One of the signature events of the Humana Festival is the acting apprentice showcase. Commissioned by Actors Theatre from emerging contemporary playwrights and premiered during late night runs on the weekend when groups of college students attend the festival, it is custom designed for that young audience.
It is always built around a theme or motif, and this year’s iteration, “You Across From Me,” is built around people meeting from two sides of a question, often, but not always, from across a dinner table. “A Prologue,” in verse, by Jason Gray Platt is delivered by a disembodied head on a serving cart (Jack Schmitt) that introduces the program and the dining motif, with an attendant “Epilogue” at the finish.
One of the strongest pieces was Dipika Guha’s “A Date with the Family,” a recurring three-part short play spread throughout the evening. It offers up a 1950s nuclear family who could be next-door neighbors to Ozzie and Harriet. They enact a carefully orchestrated illustration of the white washed fantasy of Middle America that disintegrates into chaos over the course of the three scenes. Suzy Weller as Mother and Emily Kaplan as Daughter stand out for performances that carefully communicate with nuance the dawning awareness of two subjugated women.
Another piece of cultural examination made with pointed satirical humor was “Just Right,” by Platt, which shows the homogenization of diversity standards in a married couple’s interview with the Committee of an upscale Condominium Association. Bear Brummel and Andrea Abello humorously portray the couple at odds over the situation: he obsequious and she challenging and combative.
Comedy dominated the evening, but “Olive,” by Brian Otaño, was a subtle and enigmatic piece of a more serious intent, and was nicely played by Satya Chavez and Sergio Caetano. Less successful was “Mother’s Blessing” (Gupha again), a dark tableau of religious fundamentalism that felt out-of-place in the program. Rigel Harris effectively played the cold, unyielding matriarch without compromise, but the shift in tone disrupted the flow of the program.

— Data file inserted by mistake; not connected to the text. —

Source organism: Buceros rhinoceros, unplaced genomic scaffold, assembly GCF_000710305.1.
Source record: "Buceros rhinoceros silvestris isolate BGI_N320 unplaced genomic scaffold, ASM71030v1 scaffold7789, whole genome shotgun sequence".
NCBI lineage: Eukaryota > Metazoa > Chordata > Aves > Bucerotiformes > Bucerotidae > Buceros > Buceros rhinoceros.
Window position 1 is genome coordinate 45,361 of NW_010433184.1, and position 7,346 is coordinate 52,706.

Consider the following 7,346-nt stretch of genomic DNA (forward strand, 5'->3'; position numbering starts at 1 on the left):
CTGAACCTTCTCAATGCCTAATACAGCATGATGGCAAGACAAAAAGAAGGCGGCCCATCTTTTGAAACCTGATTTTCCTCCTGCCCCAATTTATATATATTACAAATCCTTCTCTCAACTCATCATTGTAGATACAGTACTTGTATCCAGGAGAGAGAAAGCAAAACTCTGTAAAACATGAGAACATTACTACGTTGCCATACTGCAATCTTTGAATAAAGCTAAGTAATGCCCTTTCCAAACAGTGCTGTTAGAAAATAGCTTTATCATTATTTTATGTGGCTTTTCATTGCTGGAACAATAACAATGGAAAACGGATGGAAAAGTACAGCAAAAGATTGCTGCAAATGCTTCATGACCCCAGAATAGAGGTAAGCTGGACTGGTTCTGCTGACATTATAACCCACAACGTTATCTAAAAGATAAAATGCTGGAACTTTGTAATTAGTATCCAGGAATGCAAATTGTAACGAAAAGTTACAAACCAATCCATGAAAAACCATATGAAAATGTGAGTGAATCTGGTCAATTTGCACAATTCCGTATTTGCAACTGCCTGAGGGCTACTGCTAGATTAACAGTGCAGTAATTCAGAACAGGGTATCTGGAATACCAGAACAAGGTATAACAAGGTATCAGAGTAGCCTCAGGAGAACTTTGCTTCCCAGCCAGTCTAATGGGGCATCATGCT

One of my favorite performances of the night was Marika Proctor in Platt’s “Mabel and Clare.” An apparent first date is played out with no dialogue, as Proctor prepares her seesawing dinner table with ebullient glee before her date (Nayib Felix) arrives, only to see the evening deteriorate into calamitous slapstick. Both of the actors were good, but Proctor’s gift for physical comedy was a delight.
Brian Otaño’s “Diversity Inclusion” posits four job candidates in a final group interview with four executives in an examination of diversity politics in the workplace that was a clever and provocative idea that felt very underdeveloped and muddled by an off-point ending.
The finale was Jaclyn Backhaus’ “The National Foosball Championships,” an uproarious parody of any and all televised sports that was staged with great energy and featured hilarious turns from Joseph Miller and Emily Kleypas as the competing “athletes,” and Emily Kaplan and Calum Bedborough as equally combative TV commentators. The piece utilized the entire company as cheerleaders, coaches, etc., allowing them to strut their dexterity with physical comedy and ensuring that the program finished with a bang.
While “You Across From Me,” like so many of these showcases, is somewhat uneven, it is also undeniably entertaining. But it highlights the talent of the acting apprentices on limited terms, in short pieces that don’t allow for sustained performance and character development. For an example of that, see Suzy Weller’s complex work elsewhere in the Festival, in “Evocation in Visible Appearance.” This show runs just under 90 minutes with no intermission, moving at a swift pace driven by dynamic transitions characterized by lighting and music that conjures up a club atmosphere.
Keith Waits is the Managing Editor of arts-louisville.com
You Across From Me
March 23 – April 8, 2018
Part of the 42nd Humana Festival of New American Plays
More Humana Festival reviews can be found here.